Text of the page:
The Aleph Blog » Blog Archive » Might not be so Bad

Might not be so Bad

Here’s one thing I am not worried about: suppose the Bush tax cuts go away, and the budget is cut pro-rata.  That would be a good thing.  I have always believed in balanced budgets.  Yes, restoring balance may be painful for a little while, but the results are usually good after a “big bang,” whether that is a default, currency conversion, or massive privatization.

Why are balanced budgets good? Duh, they are sustainable, particularly if they are done on an accrual basis, which is not the norm.  Sustainable government budgets engender confidence in businesses and individuals, because they sense stability, and stability encourages growth.  Businessman can plan sensibly, because they have a sensible government.

I don’t think the economy would do badly in this scenario.  Hopefully, we would clear out the least valuable programs (I dream), and the taxes raised were not counted on by those subject to the change.

I don’t think this would have a big effect on the US economy.  So Congress can’t agree; that is good, because it forces cuts that Congress would never make given their disagreements.

This is the next best thing to a balanced budget amendment.  Eliminate Keynesian idiocy, and manage the economy sensibly, balancing the budget as a normal matter, and don’t use government or central bank policy to moderate it, because that only creates liquidity traps like the one we are in.  (Need I mention that the Fed should either peg to gold, or that it should only have a a double mandate — bank solvency first, inflation second. unemployment does not figure in, largely, because the Fed has no effect on unemployment.)

Let the economy be free, aside from regulating banks tightly; it will be far better than what we currently have.  Regulation of maturity transformation is important because maturity-transformation violates basic asset-liability management rules.  We need to force banks not to take interest rate risk.  No more borrowing short and lending long.  Long-dated lending requires long-dated financing.  Organize society for stability, not boffo profits for banks in the bull phase, and huge losses/bailouts in the bear phase.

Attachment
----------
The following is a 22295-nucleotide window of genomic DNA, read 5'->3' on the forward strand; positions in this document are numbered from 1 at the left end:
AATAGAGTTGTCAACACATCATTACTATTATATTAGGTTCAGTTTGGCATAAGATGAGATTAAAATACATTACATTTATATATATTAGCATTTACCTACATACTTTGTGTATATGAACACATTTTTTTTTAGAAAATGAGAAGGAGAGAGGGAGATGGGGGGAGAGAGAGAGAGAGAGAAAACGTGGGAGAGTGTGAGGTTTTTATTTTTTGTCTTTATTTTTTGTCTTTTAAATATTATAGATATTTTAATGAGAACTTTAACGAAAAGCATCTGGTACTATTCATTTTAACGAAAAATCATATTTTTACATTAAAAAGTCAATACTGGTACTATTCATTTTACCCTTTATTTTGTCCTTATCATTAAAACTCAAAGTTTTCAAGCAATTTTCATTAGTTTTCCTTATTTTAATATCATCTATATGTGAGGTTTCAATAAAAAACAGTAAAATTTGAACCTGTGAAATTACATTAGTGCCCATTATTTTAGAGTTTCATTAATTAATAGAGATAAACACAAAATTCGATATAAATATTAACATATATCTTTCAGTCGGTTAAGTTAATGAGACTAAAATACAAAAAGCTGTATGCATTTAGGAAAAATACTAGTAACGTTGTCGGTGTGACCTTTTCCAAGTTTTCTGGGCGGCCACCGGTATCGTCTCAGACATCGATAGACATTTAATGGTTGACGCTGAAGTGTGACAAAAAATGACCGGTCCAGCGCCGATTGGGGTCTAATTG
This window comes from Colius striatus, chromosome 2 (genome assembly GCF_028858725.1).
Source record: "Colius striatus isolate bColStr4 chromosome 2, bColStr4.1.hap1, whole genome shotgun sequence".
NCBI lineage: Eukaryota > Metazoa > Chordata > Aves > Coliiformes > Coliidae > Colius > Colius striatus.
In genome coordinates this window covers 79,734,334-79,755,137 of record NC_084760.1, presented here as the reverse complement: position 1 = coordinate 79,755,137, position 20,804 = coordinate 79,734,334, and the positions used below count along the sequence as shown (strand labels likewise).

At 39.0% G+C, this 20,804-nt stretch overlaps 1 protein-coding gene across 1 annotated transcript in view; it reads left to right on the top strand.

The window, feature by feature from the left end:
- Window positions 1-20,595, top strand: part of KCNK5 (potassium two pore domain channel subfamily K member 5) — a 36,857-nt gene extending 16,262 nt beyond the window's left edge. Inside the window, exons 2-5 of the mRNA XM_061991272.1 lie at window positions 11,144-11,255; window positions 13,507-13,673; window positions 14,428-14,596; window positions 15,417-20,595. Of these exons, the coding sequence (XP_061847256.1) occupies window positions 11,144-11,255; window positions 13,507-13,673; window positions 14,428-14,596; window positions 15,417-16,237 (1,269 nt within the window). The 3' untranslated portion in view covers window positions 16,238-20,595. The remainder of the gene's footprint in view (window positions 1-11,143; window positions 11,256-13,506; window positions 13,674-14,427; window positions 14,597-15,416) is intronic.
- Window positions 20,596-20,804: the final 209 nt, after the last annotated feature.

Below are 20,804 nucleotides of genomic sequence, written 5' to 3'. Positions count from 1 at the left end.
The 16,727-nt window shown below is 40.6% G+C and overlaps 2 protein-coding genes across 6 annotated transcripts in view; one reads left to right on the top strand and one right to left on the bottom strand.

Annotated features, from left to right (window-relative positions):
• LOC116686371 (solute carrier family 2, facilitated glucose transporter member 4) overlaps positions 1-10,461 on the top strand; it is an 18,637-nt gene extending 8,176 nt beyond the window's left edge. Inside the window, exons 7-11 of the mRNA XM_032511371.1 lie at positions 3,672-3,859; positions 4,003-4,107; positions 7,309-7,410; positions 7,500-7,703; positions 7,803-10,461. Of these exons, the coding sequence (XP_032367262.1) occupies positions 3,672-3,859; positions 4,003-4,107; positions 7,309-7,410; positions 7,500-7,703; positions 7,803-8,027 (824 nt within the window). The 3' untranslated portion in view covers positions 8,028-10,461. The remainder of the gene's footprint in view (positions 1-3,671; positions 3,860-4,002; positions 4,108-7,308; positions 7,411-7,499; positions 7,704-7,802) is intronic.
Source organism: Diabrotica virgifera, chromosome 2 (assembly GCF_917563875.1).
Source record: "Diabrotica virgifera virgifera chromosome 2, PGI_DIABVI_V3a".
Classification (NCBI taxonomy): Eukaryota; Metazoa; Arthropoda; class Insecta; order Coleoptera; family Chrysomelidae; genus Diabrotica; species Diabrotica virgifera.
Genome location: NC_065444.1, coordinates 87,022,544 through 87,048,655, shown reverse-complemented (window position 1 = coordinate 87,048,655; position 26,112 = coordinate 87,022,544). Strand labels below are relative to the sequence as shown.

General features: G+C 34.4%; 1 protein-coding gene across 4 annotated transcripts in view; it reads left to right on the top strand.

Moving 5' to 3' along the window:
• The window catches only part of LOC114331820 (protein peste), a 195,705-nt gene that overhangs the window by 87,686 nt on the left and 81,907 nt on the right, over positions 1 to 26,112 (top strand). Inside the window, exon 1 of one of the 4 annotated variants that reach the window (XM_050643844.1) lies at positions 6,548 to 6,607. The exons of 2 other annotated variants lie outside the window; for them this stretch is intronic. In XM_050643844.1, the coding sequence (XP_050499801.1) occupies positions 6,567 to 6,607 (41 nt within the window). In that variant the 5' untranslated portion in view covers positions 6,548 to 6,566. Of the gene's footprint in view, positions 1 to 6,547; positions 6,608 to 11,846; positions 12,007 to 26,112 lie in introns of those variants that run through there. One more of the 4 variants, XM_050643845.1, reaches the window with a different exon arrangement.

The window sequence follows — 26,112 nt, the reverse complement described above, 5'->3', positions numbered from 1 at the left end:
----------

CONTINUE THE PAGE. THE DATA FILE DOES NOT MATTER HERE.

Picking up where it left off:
I don’t care about short-term pain, so long as we end up in a better spot afterward, with better growth prospects.






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2 Responses to Might not be so Bad

  1. cig says:

    So you want to turn the US into the Eurozone? What is the Eurozone? As it stands, it’s about balanced budgets and a central bank with a bank solvency first, inflation second mandate. It works like a gold standard for member states. Very exactly what you advocate here for the US.

    If that worked, there’d be no need to change anything. Both political union and disbanding are about making Keynesian policies possible (top down or bottom up respectively).

    So basically your previous post was Keynesian and now you’ve turned anti-Keynesian. Perhaps we need a bit of consistency in this house.

  2. Dave_G says:

    Hi David,

    I have to say, I’m a bit surprised with this post. Usually you’re a pretty level-headed & rational guy.

    But I think in this case you are substituting ideology for common sense. As you know, this whole debacle has pretty much proven that Keynes was absolutely right. ISLM rules the economy, and we’re up against the zero-bound. You argue that making the economic bust would be a good thing, and that’s just absurd.

    To see you in the ‘hard money’ camp is pretty sad. Your credibility in my eyes was just diminished considerably.

    You say that it “might” not be so bad, yet the snowball effect of no growth and your overly-tight economic policy recommendations virtually grantee that the pernicious effects will magnified.

    You’re missing the human / crowd psychology effects.

    Go back and take Econ-101 before blogging again, I hate to see you embarrass yourself like this.

Disclaimer


David Merkel is an investment professional, and like every investment professional, he makes mistakes. David encourages you to do your own independent "due diligence" on any idea that he talks about, because he could be wrong. Nothing written here, at RealMoney, Wall Street All-Stars, or anywhere else David may write is an invitation to buy or sell any particular security; at most, David is handing out educated guesses as to what the markets may do. David is fond of saying, "The markets always find a new way to make a fool out of you," and so he encourages caution in investing. Risk control wins the game in the long run, not bold moves. Even the best strategies of the past fail, sometimes spectacularly, when you least expect it. David is not immune to that, so please understand that any past success of his will be probably be followed by failures.


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